When you read up on Hong Kong prior to visiting, most guides make mention of the different levels of the city. Physical levels, that is. The city proper is built on a hill and there are so many tall buildings that you quickly lose interest in counting all of them; imagine Nob Hill in San Francisco, except with skyscrapers. The famous escalator cuts through the city up the hill; the change in elevation over its short span is impressive, especially when you get to the top and realize you’re actually only a few horizontal blocks from where you started.
Much of the HK’s retail and dining is vertically oriented; there’s just not enough storefront real estate to contain it all. You’ll typically find restaurants on the 3rd or 4th floor of buildings and 3- to 6-level malls jammed with retail stores are everywhere; the Muji we went to was on level 7 of Langham Place. Skyways connect buildings together — as do subways — so much of the foot traffic in some areas isn’t even on the street level. Cars and buses (with two levels) zoom on highways passing over city streets and other highways, past the midlevels of buildings just a block or two away and down the hill. As a pedestrian, you can find yourself staring up at a 50-story building in front of you and then turning slightly to peer into the 15th floor of a building 2-3 blocks away. It’s a disorienting sensation, being on the ground level and the 15th floor at the same time, as if the fabric of space had folded back onto itself. Many people aren’t used to negotiating cities so intensively 3-D, particularly when all the maps reinforce the Flatlandness of the city grid.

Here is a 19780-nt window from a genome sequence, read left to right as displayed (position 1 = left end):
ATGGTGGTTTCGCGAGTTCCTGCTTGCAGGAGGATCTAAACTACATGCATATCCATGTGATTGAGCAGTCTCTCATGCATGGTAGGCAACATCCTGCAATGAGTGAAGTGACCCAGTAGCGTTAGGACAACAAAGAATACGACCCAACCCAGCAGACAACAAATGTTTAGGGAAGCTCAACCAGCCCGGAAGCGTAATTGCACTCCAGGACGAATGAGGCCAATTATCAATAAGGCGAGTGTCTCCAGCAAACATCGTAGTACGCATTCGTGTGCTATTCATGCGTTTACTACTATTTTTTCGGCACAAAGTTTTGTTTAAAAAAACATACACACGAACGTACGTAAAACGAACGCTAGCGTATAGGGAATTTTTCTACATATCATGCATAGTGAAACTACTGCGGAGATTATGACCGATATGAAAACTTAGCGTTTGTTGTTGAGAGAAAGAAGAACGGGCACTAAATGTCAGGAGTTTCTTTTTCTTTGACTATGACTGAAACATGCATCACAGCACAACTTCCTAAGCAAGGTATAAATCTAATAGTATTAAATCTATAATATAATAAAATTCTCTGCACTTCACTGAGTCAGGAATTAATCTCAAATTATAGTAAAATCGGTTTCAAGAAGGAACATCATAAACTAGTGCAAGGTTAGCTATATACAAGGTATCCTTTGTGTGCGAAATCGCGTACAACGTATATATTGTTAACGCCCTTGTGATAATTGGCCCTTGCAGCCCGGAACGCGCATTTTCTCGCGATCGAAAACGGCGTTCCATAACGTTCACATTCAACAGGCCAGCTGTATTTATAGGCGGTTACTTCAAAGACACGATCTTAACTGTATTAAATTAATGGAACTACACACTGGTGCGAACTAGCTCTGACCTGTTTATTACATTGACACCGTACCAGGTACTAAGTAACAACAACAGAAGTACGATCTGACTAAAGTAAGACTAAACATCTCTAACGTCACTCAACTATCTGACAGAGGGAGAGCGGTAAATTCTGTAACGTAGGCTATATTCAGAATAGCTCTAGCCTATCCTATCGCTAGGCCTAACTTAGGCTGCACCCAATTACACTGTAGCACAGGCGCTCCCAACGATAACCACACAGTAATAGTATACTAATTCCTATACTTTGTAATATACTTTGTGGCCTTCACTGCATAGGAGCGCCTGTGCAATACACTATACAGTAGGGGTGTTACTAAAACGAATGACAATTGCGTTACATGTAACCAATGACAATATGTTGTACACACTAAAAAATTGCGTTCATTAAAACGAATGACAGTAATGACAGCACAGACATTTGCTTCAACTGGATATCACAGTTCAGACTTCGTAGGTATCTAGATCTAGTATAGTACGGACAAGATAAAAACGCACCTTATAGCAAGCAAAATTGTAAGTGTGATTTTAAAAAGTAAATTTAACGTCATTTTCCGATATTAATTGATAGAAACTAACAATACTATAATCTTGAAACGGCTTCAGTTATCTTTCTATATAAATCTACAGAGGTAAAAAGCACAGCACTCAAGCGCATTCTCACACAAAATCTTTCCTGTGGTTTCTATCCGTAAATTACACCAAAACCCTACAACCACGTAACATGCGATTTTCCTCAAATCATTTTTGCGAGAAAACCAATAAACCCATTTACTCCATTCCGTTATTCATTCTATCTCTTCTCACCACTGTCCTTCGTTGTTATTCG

Well, not entirely physical. There are economic levels for one; the woman selling eggs on the street for a couple of HK$ each while tourists shop for Prada and Burberry only blocks away. You’ve got British culture over Chinese culture…and then Chinese culture layering back over that since the handover in 1997. You’ve got different levels of authenticity, from the fake electronics & handbags to the real Chanel cosmetics & Swarovski crystal, from the more touristy, mediated experiences to the hidden corners of real Hong Kong.